Text of the Wetlands and Vernal Pool Ordinances to Be Taken Up by the City Council on September 6

Here for your reference is the text of the wetlands and vernal pools ordinances that will be taken up by the City Council on September 6. The Council is expected to follow the recommendation of the Ordinance Committee to defer voting on the vernal pools ordinance in favor of further discussion.

Proposed Wetlands Ordinance (PDF)

Proposed Vernal Pools Ordinance (PDF)

Among our concerns:

1) The role of wetlands in flood mitigation is underappreciated. In Northampton’s Flood Mitigation Plan, approved by the City Council in 2004, the 100-foot buffer zone around wetlands was recognized as an effective existing mitigation strategy.

In 1999, a portion of the property proposed for development by Kohl Construction suffered flood damage in Tropical Storm Floyd.

2) Filled and disturbed wetlands have not been included in the scope of wetlands protection. An example of regulations that extend this protection is found in Chilmark. Northampton’s Flood Mitigation Plan recognizes that building on filled wetlands is risky, and recommends that “Development in historically filled wetlands should be discouraged through zoning in order to protect health and safety.”

Parts of Kohl’s condo site may qualify as filled wetlands. They contain debris from work on Market Street.

3) The proposed Wetlands Ordinance discusses at some length allowing developers to compensate for the wetlands they harm by establishing artificial or replacement wetlands. Unfortunately, these replication projects often turn out badly, with algae blooms, floating pollution, much reduced biodiversity, and rampant mosquito breeding. See this slideshow to compare the beauty of natural wetlands with the non-beauty of man-made wetlands.

Kohl’s condo plans call for five detention pools close by the condos. This technique is often used to make artificial wetlands.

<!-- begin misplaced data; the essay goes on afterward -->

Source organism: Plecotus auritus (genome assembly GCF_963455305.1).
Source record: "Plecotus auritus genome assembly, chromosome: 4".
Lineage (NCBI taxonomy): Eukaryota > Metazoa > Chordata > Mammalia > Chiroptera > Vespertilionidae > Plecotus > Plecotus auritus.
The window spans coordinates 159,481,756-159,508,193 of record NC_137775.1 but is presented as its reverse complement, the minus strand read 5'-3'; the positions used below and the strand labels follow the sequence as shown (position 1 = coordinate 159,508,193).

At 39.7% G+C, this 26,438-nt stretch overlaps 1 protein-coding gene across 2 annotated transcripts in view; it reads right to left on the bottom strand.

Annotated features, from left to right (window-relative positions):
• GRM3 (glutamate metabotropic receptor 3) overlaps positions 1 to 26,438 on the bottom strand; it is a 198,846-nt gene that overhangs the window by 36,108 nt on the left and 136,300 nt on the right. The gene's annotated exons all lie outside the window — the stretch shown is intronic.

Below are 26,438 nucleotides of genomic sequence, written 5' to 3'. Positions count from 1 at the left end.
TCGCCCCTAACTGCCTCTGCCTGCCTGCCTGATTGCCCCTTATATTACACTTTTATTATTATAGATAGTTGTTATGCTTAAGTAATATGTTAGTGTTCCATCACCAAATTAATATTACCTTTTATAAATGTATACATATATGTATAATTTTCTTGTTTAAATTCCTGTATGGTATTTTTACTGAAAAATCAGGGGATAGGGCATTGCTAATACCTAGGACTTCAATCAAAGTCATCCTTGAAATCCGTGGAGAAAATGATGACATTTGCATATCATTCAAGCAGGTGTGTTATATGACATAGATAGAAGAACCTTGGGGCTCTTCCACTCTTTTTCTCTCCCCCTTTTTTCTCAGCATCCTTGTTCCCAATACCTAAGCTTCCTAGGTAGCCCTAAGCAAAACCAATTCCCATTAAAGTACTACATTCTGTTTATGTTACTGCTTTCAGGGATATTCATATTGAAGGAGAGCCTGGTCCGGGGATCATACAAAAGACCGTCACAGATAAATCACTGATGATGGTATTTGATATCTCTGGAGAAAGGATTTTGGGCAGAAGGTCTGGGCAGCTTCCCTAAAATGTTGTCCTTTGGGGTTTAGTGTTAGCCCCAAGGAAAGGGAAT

4) The role of greenspace in moderating urban temperatures and improving air quality is underappreciated. Building homes close to town to encourage walking and provide city services economically is laudable. However, when this reduces the quality of life and increases the flooding risk for existing residents, a balance of interests must be struck.

See also:

The Why Files: Wetlands and floods
Restoration can work if the soils and water flow have not been altered too drastically, says Joy Zedler, a professor of restoration ecology at the University of Wisconsin-Madison.

But the practice of destroying a natural wetland and replacing it with a new one built elsewhere (so-called “mitigation”) is much more problematic, says Zedler, who chairs a National Research Council study on wetland mitigation. Unless the new wetland is in the natural stream flow, it may be worthless for reducing floods.

Many constructed wetlands don’t work to provide natural habitat either, Zedler adds. In one case, permanent wetlands were built around Portland, Ore., to replace natural marshes lost to development. “Permanent marshes are not a feature of the landscape there,” Zedler says, so “they needed a new [geological] classification for them.” Among other problems, the ponds attracted exotic bullfrogs, which devour native amphibians.

Overall, Zedler says that while some people say mitigation can succeed, “The scientific, peer-reviewed stuff pretty much points out problems.”